Bad Robot's Creative and Technical Paradise with Avid's Dyamic Collaboration Environments

At the end of last year, Avid announced a free webinar exploring Bad Robot, the film and TV production company co-founded by J. J. Abrams -- which, judging by the success of such projects as Mission Impossible: Ghost Protocol, Lost, and Star Trek, is doing more than one thing very, very right. Don't worry if you missed that webinar, though, because Avid has recently shared a 20-minute video breaking down Bad Robot's studio space -- and not only is it an enviable one for any independent because each step of the creative process is fostered there, but also because its Media Composer workflow of collaboration taps the future directly.

To speak technically, this is awesome -- a dream in fact, for anyone envisioning a studio space. Everything from story meetings. to shooting, to editing, and all the flourishes of post-production (for both film and television projects) being accomplished in the same space isn't history-making, per se -- but if it isn't the most efficient and nurturing environment from a beginning-to-end flow of creative work a single production company could have, I don't know what is. On top of this, a native and seamless infrastructure for real-time media sharing can only help this process. Even if the level of technical firepower displayed here is beyond the reach of most indie creators (at least for now), the clever techie-creative can certainly adapt to modern convenience for work-arounds that tap the same vein of live sharing and working back and forth -- all to arrive at the best idea or conclusion all the faster.

Though perhaps a present reality only for the best-outfitted professional companies, it's certain that free-flowing media collaboration like the kind seen here will (or can) be the future for pretty much all of us. I'm reminded of the upcoming Adobe Anywhere -- despite the specific differences in implementation, the idea is very much the same. I'm personally looking forward to a future with this type of cloud-integrated dynamic updating and conforming collaboration that will work just about as fluidly -- and visibly -- as live editing a Google document with a friend. Call me crazy -- and granted, with necessary control over restriction of permissions (like the 'read-only' access mentioned in the video) so that your foley artist, say, can't affect the actual cut of a scene -- this stuff is coming.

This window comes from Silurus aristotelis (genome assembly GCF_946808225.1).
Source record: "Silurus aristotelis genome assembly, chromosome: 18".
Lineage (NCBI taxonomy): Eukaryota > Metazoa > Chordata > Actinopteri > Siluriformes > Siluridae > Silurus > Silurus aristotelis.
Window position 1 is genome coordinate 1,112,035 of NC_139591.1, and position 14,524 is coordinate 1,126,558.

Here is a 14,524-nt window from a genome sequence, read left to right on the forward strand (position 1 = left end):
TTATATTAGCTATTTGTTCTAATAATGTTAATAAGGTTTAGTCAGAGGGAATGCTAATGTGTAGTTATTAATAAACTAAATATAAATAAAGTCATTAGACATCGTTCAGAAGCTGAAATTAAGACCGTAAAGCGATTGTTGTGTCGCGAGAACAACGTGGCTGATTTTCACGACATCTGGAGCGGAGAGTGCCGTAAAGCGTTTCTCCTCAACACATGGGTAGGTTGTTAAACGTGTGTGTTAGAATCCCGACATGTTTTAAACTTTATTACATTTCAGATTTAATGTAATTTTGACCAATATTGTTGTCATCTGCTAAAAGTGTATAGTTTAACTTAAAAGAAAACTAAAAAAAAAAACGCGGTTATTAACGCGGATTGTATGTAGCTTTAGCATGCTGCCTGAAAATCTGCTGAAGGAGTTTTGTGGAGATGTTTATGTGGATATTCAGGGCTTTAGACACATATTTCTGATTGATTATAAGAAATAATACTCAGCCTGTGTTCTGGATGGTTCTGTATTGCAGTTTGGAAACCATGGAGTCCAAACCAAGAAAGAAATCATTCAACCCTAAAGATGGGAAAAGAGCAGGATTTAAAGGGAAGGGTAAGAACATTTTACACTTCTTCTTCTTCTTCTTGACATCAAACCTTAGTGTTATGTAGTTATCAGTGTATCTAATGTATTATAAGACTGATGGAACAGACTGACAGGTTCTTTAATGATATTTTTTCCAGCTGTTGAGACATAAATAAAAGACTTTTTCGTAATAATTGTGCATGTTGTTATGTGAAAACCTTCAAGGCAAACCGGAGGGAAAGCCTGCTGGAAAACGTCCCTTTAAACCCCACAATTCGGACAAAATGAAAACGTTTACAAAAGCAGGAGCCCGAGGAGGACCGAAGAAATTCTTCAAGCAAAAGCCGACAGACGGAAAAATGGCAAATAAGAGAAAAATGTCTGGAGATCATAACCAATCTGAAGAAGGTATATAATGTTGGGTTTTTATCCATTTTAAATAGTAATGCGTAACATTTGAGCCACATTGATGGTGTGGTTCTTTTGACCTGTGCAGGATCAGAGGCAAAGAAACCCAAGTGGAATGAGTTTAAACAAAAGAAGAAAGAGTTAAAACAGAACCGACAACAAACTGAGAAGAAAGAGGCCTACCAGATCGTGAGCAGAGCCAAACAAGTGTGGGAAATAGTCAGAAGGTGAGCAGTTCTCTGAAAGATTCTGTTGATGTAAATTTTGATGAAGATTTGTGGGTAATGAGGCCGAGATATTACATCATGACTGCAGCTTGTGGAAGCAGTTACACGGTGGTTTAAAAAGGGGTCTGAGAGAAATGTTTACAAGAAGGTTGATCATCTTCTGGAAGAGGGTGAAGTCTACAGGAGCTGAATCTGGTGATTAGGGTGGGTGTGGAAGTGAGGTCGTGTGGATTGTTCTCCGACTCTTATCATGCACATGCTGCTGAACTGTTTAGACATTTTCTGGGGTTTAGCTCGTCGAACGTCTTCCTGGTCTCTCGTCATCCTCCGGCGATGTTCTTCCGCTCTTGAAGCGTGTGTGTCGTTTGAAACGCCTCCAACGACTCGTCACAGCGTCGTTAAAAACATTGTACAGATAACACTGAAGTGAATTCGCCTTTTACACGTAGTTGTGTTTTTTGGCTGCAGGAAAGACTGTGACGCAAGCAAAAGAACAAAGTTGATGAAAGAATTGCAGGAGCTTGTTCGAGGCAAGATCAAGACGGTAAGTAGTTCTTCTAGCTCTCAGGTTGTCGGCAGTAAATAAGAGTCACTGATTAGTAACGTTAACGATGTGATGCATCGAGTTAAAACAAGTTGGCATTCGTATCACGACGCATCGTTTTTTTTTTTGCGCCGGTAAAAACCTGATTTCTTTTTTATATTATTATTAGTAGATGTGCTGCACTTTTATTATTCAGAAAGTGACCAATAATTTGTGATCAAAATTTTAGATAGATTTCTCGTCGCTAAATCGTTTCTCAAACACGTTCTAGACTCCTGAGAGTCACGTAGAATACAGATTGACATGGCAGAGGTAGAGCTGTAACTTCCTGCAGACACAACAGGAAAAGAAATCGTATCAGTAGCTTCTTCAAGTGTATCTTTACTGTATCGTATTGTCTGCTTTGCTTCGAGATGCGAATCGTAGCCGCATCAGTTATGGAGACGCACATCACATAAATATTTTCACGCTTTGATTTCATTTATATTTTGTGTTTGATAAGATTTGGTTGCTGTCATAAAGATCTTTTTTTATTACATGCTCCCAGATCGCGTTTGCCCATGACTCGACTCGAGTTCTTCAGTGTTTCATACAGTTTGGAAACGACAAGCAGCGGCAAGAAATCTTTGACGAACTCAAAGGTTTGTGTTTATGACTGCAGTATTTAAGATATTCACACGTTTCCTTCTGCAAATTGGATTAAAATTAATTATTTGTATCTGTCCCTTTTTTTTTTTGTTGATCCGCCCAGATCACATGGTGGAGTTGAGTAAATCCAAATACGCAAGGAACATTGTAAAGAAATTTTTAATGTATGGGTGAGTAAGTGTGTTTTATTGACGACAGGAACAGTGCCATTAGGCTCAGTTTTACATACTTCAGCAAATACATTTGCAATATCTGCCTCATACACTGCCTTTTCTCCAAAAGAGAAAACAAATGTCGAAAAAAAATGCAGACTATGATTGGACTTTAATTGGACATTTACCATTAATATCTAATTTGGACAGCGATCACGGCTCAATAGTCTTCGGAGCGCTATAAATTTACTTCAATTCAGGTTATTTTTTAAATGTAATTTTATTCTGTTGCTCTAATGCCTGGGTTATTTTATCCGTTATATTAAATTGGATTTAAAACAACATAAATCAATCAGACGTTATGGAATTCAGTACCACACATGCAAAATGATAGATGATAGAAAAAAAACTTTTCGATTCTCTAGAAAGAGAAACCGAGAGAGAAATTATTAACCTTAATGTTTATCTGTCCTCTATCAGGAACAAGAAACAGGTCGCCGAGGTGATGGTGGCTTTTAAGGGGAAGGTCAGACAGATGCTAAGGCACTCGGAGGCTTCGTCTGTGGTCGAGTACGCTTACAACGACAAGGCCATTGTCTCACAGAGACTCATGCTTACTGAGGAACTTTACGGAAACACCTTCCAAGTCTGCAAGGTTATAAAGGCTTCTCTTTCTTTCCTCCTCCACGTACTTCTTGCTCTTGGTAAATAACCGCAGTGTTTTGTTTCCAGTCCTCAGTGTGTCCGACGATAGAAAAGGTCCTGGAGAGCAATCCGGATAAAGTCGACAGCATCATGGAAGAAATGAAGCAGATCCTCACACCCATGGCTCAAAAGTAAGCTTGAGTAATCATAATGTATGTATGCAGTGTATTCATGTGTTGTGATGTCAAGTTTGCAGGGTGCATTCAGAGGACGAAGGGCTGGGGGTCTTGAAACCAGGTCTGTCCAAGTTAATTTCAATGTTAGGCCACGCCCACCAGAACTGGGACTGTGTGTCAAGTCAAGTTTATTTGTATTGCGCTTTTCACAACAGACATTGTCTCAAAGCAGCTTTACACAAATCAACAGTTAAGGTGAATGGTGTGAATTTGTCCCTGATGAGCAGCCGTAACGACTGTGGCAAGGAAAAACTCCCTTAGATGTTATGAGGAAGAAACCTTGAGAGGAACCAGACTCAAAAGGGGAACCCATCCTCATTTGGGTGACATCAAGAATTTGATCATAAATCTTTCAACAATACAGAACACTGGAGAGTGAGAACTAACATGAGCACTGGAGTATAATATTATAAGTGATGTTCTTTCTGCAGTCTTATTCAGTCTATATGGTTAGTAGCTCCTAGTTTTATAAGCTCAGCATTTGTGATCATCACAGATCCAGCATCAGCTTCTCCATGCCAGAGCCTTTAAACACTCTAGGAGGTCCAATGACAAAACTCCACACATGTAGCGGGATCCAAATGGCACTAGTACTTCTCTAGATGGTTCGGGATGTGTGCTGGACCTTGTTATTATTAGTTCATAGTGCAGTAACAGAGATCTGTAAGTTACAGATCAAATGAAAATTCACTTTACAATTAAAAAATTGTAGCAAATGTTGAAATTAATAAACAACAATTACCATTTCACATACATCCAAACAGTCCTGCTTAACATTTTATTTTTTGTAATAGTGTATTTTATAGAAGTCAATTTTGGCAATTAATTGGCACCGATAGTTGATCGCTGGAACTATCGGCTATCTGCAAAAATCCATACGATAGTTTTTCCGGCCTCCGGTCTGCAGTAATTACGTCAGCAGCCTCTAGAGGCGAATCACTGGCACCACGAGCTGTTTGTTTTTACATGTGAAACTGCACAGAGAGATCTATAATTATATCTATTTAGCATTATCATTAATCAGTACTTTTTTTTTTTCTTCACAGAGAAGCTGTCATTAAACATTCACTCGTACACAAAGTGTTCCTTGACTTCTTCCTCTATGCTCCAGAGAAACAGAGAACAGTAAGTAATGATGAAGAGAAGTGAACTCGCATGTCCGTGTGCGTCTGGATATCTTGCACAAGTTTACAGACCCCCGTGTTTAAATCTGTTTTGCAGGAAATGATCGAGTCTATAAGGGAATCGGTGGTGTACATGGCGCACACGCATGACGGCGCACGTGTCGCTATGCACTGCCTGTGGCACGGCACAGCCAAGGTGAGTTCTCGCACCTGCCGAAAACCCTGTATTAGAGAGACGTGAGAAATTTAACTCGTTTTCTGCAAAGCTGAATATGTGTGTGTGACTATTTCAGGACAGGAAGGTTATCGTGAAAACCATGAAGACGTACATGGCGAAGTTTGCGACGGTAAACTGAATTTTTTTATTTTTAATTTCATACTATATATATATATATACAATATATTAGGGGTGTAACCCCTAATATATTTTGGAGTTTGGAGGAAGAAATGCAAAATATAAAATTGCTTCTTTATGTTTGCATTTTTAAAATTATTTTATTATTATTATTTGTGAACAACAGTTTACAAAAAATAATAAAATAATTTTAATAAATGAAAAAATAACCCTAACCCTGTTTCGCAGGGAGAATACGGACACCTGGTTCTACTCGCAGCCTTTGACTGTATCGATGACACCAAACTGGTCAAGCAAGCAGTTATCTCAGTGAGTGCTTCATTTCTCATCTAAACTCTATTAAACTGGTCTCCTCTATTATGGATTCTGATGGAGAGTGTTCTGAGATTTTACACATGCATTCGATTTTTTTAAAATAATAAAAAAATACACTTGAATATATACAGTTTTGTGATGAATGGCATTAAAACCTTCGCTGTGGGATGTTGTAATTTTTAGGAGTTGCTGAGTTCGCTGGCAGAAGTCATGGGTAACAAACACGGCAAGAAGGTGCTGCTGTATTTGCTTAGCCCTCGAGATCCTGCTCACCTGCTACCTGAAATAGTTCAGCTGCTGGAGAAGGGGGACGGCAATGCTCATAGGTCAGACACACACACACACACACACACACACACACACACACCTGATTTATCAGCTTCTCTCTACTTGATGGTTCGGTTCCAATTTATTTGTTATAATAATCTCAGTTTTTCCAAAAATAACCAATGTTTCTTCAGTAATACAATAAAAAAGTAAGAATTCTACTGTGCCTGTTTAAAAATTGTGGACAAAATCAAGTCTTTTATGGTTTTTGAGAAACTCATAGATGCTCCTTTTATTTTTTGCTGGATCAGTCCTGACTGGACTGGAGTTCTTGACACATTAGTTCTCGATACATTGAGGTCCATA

Gone are the days of sharing project files or even exporting and re-importing EDLs, for instance, back and forth -- and this can't happen soon enough. Clearly Avid is already providing this type of conforming in Media Composer, and with Pro Tools as well -- with Adobe following suit -- but the more budget accessible options (such as not having to own and maintain your own in-place server solution as a possible example) are surely over the horizon as well.

What other back-to-front creative arrangements do you guys know of that compare to Bad Robot's setup? How far off do you think the independent multi-hyphenate is from accessing dynamic media sharing and collaborative tools? What Avid users out there have experience with such a workflow?

Link: Bad Robot Q&A -- Avid

Your Comment


I have actually been looking for either studio quality sound and music editing software, or something close to it?
I use CS6 right now and am kinda on the fence with adobe audition. Can anyone recommend anything?

January 19, 2013 at 12:58PM, Edited September 4, 7:54AM


Avid ProTools 10 is used extensively by audio pros - works on Win/Mac. Also, Sony Vegas is quite good but only for Win.

January 19, 2013 at 2:03PM, Edited September 4, 7:54AM



January 19, 2013 at 3:31PM, Edited September 4, 7:54AM



January 19, 2013 at 4:42PM, Edited September 4, 7:54AM


a painter's creativity is entirely contained within his skill set; composition, perspective, texture, light and shadow, pigmentation..etc.
a musician who understands production can be a one-person show too.
i think the biggest problem i would have with this "bad robot" setup is having to collaborate
with so many people. (human beings are annoying.)
understandably necessary given the scope of the productions, but a challenge nonetheless.

January 19, 2013 at 7:27PM, Edited September 4, 7:54AM

ruben huizenga

Uhm... watched this a couple of days ago on SoundWorks.... but all I could think of was... "You mean a system that works just like Adobe has been pushing for years now, with dynamic link and soon with Adobe Anywhere?".... That's neat... I guess. But not exactly new. The implementation however... Since with Adobe CS the dynamic link has been a bit linear and dodgy at times for me. I'm more excited over Adobe Anywhere than anything else.

Especially if we can subscribe to actual supercomputer-time on a project basis and just stream it to our laptops. :)

January 20, 2013 at 3:31AM, Edited September 4, 7:54AM